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Use of the old revitalizes the new, a truism exemplified in Gustav Mahler’s Symphony No. 4 in G Major (1900). Like his peers, he discovered collections of centuries-old German folklore and reworked significant ones for voice and orchestra. One of those collections was Des Knaben Wunderhorn (1805) collated by the Romantic authors, Achim von Arim and Clemens Bretano.

From this classic, Mahler selected the poem, Child’s Vision of Heaven/Das himmilsche Lebe. He incorporatedits four verses, by intervals, within the fourth movement of his Fourth Symphony. The soprano’s lilting playfulness always brought smiles to audiences and referenced similar patterns in preceding movements: The result was an hour of music that intrigued psyches and enlarged humdrum worlds.

This always has been my experience with Mahler’s Fourth, both in symphony halls and YouTube. Yet my unfamiliarity with the German language prompted me to look up Das himmilsche Lebe and imagine that rustic world of past ages when Christianity was shared.

The poem reflects the simple, unadorned faith, simplicity, and joy of children, just in from the fields, gathered around the itinerant storyteller beneath the sprawling oak.

Critical to their sense of heaven is the heavenly vegetable patch: good greens of every sort, good apples, good pears, and good grapes…The abundance of fish, fowls, lambs, and wine suggests the satisfaction of full bellies, accompanied by bread that Saint Martha and the angels make. Overseeing this harmony are other saints Peter, John, Luke, and the martyr Ursula, reputed from Cologne, Germany. In that world, whenever it was, such listeners thrived until the arrival of the next storyteller.

In the poem, Das himmilsche Lebe, all is indeed very well. Mahler’s arrangement for soprano provides inexplicable joy to the score—Such is the Kingdom of heaven. 

February is already slipping into its second week of colorlessness.

True, a splotch of red will play with Valentine’s Day but then recede into blandness, one that enervates imaginations, yet unleashes insatiable longing.

And winter’s ferocity still stings bare calves, still evokes watery eyes, still demands snow shovels—all bound to induce shivers like frosted prods piercing our psyches and forcing consciousness lest we perish. Life appears inhospitable, as we tear off our boots for the warmth of slippers and a cup of hot chocolate.

But is it inhospitable? For those acquainted with February’s lessons, there is much to learn: subtle colors in blandness, snow tracks of furry creatures, icy-wet fingers sluicing windows, silence on the roads, and most of all, critical moisture for root systems.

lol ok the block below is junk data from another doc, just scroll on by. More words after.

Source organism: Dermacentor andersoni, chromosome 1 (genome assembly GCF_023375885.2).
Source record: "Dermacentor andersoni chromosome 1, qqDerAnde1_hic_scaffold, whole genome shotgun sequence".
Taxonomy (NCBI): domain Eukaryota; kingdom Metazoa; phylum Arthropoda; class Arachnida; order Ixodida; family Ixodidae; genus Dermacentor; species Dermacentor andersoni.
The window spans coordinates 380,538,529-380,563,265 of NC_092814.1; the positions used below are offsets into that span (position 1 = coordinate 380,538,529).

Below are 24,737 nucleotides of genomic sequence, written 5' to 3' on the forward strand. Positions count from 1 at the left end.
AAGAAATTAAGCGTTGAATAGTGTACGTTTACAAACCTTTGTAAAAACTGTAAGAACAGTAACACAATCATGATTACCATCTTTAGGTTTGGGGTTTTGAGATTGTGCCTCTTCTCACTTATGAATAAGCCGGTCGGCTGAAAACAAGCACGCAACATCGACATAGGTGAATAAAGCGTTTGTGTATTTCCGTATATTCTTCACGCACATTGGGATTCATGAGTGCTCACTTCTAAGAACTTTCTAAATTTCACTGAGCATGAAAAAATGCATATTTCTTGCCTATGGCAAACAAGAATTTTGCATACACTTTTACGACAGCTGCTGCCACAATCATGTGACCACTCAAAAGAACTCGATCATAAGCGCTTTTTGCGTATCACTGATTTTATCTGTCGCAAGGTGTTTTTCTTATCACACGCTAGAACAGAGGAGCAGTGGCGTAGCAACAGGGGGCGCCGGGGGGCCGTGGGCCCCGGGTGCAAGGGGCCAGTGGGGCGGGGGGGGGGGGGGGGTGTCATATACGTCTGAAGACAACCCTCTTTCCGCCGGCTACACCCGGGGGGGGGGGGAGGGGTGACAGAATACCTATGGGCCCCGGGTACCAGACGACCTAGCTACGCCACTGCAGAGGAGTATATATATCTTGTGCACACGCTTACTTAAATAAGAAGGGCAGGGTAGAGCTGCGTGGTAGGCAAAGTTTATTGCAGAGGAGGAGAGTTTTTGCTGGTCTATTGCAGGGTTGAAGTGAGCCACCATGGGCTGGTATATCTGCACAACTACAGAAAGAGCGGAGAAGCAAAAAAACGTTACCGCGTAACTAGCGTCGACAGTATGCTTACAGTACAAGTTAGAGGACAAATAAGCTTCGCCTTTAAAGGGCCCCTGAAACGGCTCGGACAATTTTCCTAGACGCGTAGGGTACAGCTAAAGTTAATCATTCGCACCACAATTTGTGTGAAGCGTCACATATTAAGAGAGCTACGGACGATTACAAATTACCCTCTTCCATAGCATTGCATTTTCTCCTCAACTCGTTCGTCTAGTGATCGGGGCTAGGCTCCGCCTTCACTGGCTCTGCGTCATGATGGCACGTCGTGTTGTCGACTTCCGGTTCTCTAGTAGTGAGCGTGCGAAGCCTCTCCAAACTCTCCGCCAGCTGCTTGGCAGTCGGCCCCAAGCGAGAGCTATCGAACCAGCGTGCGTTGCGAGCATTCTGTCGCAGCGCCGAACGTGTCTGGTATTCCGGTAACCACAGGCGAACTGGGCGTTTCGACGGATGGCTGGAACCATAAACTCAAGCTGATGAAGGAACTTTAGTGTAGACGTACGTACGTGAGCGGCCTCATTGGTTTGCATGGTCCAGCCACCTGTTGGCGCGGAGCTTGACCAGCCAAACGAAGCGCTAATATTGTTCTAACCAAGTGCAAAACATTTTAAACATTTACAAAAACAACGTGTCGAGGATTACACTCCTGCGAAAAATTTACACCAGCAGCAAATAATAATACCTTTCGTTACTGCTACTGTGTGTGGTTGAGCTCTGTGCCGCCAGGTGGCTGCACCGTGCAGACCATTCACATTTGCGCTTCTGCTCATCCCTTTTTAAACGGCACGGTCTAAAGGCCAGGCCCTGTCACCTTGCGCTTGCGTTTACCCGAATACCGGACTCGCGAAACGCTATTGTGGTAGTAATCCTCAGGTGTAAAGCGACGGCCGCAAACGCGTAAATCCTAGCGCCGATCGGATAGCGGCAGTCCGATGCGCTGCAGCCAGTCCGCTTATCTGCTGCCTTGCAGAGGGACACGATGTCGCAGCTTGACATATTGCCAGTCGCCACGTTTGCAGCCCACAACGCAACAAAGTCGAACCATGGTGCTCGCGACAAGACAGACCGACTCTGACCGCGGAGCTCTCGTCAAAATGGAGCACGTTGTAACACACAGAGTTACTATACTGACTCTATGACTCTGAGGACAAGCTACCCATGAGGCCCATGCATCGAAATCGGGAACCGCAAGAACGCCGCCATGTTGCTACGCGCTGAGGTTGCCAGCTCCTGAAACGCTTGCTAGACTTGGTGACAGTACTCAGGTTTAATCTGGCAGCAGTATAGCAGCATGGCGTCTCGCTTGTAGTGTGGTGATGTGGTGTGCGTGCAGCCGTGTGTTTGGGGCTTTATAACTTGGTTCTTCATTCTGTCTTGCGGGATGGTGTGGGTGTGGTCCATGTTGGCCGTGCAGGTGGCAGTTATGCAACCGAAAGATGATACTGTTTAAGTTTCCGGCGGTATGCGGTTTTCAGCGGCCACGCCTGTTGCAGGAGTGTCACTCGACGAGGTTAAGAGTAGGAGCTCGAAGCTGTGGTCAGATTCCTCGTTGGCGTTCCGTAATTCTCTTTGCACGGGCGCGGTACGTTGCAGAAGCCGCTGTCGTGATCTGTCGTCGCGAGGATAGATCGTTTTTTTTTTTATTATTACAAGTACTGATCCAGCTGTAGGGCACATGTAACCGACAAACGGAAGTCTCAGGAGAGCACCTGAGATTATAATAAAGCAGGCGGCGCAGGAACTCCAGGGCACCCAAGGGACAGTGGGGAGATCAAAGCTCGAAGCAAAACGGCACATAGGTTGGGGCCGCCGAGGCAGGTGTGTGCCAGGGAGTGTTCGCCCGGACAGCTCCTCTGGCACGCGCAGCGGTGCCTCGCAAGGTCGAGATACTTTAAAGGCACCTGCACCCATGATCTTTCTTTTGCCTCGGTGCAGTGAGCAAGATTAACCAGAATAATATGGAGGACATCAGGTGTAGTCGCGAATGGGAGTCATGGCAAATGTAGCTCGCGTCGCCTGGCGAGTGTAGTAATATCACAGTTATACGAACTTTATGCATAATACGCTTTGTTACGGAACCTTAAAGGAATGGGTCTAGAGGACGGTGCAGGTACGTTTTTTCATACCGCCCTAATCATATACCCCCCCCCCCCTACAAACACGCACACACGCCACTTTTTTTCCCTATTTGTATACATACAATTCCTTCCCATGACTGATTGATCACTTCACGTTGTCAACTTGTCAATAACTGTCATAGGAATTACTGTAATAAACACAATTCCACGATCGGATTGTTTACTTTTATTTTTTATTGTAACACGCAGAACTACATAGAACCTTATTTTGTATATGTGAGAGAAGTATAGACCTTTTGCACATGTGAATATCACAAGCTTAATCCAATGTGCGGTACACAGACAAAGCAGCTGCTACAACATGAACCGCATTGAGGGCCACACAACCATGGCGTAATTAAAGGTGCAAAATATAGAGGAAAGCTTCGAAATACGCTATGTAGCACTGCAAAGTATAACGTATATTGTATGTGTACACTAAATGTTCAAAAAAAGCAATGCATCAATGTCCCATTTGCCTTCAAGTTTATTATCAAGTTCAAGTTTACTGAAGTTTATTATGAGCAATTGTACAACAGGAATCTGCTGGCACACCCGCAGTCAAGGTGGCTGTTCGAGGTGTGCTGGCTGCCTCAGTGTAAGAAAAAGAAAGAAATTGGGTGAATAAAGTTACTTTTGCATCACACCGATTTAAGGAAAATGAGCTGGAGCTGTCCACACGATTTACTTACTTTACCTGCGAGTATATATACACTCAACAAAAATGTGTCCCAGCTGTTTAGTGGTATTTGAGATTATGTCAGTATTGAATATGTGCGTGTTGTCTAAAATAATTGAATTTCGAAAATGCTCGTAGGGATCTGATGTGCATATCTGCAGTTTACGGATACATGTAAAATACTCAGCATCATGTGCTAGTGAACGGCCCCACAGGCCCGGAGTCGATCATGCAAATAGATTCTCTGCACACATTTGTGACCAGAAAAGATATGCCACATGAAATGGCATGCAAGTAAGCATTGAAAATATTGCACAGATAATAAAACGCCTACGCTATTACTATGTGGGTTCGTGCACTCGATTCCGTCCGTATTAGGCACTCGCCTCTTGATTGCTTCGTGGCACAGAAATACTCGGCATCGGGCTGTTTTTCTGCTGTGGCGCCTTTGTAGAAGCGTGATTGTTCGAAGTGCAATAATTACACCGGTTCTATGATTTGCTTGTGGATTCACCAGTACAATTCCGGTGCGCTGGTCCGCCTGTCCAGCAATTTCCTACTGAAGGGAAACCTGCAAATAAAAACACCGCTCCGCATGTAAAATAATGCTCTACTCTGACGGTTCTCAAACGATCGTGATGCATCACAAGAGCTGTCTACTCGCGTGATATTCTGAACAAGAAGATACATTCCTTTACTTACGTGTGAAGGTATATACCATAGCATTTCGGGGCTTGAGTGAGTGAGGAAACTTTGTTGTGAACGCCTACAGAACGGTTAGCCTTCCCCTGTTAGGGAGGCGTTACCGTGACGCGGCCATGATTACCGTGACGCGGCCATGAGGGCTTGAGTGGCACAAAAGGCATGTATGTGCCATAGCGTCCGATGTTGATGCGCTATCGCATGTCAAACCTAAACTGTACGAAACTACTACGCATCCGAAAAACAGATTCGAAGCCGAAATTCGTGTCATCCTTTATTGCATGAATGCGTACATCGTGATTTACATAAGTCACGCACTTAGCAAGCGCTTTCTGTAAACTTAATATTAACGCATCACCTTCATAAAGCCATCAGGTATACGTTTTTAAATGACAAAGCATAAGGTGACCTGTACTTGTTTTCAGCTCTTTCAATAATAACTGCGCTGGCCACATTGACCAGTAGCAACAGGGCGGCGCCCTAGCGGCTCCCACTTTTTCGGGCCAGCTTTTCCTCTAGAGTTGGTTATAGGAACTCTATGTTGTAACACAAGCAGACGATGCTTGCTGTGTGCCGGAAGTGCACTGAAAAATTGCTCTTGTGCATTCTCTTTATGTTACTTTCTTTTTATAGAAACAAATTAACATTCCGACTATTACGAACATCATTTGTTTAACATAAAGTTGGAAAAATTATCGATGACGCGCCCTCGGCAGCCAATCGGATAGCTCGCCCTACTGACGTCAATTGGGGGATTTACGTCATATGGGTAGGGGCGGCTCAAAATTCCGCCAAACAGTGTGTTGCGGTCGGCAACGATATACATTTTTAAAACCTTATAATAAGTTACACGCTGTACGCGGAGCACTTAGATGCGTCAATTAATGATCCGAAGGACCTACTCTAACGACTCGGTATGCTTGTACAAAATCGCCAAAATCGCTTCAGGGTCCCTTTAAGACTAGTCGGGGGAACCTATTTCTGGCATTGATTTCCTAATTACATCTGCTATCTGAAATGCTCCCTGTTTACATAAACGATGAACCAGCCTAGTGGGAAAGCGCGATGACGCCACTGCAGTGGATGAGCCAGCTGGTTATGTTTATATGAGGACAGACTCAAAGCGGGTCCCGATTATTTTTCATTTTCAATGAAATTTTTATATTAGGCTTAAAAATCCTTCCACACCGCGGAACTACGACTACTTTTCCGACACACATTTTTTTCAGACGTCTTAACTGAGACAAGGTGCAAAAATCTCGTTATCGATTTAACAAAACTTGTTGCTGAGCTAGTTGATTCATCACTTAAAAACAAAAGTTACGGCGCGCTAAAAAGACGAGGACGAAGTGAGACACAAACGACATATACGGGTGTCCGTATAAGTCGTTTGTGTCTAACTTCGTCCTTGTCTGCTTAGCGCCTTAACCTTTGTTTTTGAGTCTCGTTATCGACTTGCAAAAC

Such lessons also correlate with the psyche’s need for resting in the Sacred, a resting toward intimacy with the Heart of God, during contemplation or a solitary nature walk. Thus exposed, we cannot but be touched by intimacy and breathe anew and look for opportunities for service.

Such renewal sparks any season, even our own.

The new dawn blooms as we free it

For there is always light,

if only we’re brave enough to see it.

If only we’re brave enough to be it.

So concluded Amanda Gorman as she bowed to the audience’s tumultuous response gathered in front of the Capitol, the afternoon of President Biden’s inauguration. Everyone was deeply glad to be American, devoid of divisions, if only for those moments in the sun.

Yet, Something had caught fire and would not be extinguished: powerful, resplendent, omnipresent, it released a common vision tinged with joy. It felt like a spearhead for change, perhaps similar to the one relished by our Founding Fathers.

Perhaps it was the new dawn blooms, the light—energy critical for growth; with it, comes responsibility, discipline, and honesty, hard-won virtues that enervate sloth’s hold upon our unconscious and jettison us from this never-ending shade inherent within our centuries-old history.

However our near future evolves, we can return to this vision of light with its empowerment for change and remember. Many, perhaps, will discover their God, within, and be amazed.

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